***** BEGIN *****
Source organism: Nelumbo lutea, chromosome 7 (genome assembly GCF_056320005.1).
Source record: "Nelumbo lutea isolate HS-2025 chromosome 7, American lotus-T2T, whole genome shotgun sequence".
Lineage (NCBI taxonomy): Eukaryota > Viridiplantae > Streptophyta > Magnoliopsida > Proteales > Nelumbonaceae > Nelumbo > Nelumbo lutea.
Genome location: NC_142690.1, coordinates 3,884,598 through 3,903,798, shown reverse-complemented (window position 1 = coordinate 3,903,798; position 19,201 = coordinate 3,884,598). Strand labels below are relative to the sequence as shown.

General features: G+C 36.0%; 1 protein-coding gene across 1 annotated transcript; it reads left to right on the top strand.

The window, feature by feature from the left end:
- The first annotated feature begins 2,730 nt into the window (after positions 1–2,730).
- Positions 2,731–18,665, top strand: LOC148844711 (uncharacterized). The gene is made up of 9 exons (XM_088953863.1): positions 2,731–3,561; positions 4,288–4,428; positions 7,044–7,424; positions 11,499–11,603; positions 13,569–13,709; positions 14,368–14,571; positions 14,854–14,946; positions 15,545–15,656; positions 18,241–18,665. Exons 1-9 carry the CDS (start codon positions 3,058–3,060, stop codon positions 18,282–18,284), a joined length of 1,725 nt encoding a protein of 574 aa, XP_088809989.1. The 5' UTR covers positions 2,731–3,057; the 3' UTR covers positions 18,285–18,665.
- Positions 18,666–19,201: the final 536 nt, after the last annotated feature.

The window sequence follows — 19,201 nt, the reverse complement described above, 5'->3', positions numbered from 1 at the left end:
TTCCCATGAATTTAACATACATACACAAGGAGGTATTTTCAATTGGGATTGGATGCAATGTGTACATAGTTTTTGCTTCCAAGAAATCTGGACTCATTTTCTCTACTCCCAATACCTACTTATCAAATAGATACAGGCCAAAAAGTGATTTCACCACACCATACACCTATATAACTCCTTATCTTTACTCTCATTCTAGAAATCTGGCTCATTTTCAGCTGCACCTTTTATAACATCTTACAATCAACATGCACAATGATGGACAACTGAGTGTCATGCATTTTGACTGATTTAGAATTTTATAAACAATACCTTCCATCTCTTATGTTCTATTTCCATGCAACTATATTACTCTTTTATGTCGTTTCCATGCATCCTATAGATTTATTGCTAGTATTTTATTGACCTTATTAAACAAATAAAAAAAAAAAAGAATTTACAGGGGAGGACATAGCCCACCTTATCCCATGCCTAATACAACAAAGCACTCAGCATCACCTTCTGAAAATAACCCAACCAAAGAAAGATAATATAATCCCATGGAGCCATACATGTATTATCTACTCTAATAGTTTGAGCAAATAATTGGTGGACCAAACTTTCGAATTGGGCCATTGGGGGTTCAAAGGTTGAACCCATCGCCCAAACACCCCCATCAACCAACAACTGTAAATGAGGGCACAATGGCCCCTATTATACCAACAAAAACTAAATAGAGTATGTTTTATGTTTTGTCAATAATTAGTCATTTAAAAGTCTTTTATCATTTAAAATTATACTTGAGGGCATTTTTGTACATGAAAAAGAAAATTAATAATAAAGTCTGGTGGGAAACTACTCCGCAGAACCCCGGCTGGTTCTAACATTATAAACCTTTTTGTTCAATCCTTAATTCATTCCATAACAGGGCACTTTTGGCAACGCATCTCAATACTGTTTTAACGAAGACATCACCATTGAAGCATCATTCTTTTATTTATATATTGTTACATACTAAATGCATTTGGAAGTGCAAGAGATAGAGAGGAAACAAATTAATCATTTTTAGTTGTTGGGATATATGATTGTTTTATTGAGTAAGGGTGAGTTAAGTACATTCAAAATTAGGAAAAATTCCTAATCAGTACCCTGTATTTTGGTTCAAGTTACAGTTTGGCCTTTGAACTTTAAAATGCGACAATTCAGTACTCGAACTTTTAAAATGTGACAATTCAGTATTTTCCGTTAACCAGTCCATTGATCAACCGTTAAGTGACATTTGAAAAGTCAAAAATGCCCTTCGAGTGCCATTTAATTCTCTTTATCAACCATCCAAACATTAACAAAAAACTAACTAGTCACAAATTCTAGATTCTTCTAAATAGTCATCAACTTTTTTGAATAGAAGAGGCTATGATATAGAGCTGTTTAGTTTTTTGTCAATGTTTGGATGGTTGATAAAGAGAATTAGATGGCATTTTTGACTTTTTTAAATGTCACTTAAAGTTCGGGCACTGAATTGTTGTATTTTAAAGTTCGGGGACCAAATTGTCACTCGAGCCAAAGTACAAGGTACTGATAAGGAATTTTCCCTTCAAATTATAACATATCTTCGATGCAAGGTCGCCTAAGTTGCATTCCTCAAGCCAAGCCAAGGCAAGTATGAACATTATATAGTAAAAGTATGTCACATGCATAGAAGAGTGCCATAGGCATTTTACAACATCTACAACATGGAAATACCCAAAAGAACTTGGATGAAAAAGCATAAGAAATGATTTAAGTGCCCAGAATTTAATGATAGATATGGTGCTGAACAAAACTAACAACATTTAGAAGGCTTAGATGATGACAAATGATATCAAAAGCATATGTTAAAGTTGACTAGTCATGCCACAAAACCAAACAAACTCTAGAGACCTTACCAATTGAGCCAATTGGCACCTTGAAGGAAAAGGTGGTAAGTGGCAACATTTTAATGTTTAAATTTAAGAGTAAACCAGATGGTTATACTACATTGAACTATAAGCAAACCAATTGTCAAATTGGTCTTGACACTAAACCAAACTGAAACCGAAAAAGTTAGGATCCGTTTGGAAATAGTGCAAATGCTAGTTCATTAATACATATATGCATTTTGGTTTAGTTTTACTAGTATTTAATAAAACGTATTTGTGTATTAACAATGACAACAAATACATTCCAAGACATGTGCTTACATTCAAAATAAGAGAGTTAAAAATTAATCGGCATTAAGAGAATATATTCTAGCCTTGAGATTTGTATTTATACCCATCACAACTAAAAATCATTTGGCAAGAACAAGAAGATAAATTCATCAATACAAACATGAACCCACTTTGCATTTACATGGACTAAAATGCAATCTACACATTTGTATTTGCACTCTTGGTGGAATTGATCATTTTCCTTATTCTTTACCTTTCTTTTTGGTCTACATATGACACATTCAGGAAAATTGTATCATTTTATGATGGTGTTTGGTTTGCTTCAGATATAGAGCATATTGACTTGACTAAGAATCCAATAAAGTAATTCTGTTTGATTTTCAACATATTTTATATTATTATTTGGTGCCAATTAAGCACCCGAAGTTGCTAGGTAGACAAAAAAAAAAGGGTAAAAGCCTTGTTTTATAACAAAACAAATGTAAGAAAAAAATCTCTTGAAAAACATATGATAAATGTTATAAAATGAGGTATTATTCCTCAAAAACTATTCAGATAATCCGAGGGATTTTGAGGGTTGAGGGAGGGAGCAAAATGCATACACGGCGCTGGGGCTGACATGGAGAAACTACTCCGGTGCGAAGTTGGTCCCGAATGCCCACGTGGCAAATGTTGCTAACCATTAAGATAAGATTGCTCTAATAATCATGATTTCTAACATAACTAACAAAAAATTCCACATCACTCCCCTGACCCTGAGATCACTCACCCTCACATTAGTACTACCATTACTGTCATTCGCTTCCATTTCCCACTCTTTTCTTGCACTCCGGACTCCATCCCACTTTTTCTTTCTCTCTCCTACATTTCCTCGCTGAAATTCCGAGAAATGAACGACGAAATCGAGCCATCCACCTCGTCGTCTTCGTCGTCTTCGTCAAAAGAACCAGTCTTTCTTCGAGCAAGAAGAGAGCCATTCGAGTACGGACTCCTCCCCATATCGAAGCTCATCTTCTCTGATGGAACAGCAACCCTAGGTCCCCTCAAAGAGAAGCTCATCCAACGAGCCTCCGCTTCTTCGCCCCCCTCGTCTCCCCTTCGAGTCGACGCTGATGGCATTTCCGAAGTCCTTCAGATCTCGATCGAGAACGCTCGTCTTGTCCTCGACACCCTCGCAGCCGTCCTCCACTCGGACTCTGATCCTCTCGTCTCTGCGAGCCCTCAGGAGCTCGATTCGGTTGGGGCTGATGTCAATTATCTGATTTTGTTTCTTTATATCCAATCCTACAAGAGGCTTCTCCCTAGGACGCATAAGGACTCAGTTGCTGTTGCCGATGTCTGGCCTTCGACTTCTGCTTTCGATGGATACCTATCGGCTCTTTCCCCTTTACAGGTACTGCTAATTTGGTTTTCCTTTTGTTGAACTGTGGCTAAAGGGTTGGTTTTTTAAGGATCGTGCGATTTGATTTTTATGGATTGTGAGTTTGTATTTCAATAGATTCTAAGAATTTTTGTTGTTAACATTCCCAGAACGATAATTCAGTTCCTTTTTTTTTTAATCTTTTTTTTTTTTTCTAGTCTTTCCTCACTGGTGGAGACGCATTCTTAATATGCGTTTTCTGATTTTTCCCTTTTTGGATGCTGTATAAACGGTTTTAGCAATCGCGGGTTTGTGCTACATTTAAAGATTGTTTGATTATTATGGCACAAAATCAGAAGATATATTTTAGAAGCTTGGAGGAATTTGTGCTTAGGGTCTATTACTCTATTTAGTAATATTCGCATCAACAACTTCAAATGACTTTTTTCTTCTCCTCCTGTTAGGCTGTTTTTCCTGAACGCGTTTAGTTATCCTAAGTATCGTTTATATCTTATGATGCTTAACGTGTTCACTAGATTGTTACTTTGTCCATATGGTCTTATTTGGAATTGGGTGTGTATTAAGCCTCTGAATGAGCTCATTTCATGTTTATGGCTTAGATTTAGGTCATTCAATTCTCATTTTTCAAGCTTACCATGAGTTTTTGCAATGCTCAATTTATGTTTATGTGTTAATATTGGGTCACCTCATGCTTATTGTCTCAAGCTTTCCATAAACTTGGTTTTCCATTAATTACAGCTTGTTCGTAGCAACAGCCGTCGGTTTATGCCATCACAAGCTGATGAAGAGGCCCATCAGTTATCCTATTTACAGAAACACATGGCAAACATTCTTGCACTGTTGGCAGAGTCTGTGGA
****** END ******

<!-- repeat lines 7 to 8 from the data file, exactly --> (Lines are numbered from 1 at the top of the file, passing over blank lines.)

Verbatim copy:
- The first annotated feature begins 2,730 nt into the window (after positions 1–2,730).
- Positions 2,731–18,665, top strand: LOC148844711 (uncharacterized). The gene is made up of 9 exons (XM_088953863.1): positions 2,731–3,561; positions 4,288–4,428; positions 7,044–7,424; positions 11,499–11,603; positions 13,569–13,709; positions 14,368–14,571; positions 14,854–14,946; positions 15,545–15,656; positions 18,241–18,665. Exons 1-9 carry the CDS (start codon positions 3,058–3,060, stop codon positions 18,282–18,284), a joined length of 1,725 nt encoding a protein of 574 aa, XP_088809989.1. The 5' UTR covers positions 2,731–3,057; the 3' UTR covers positions 18,285–18,665.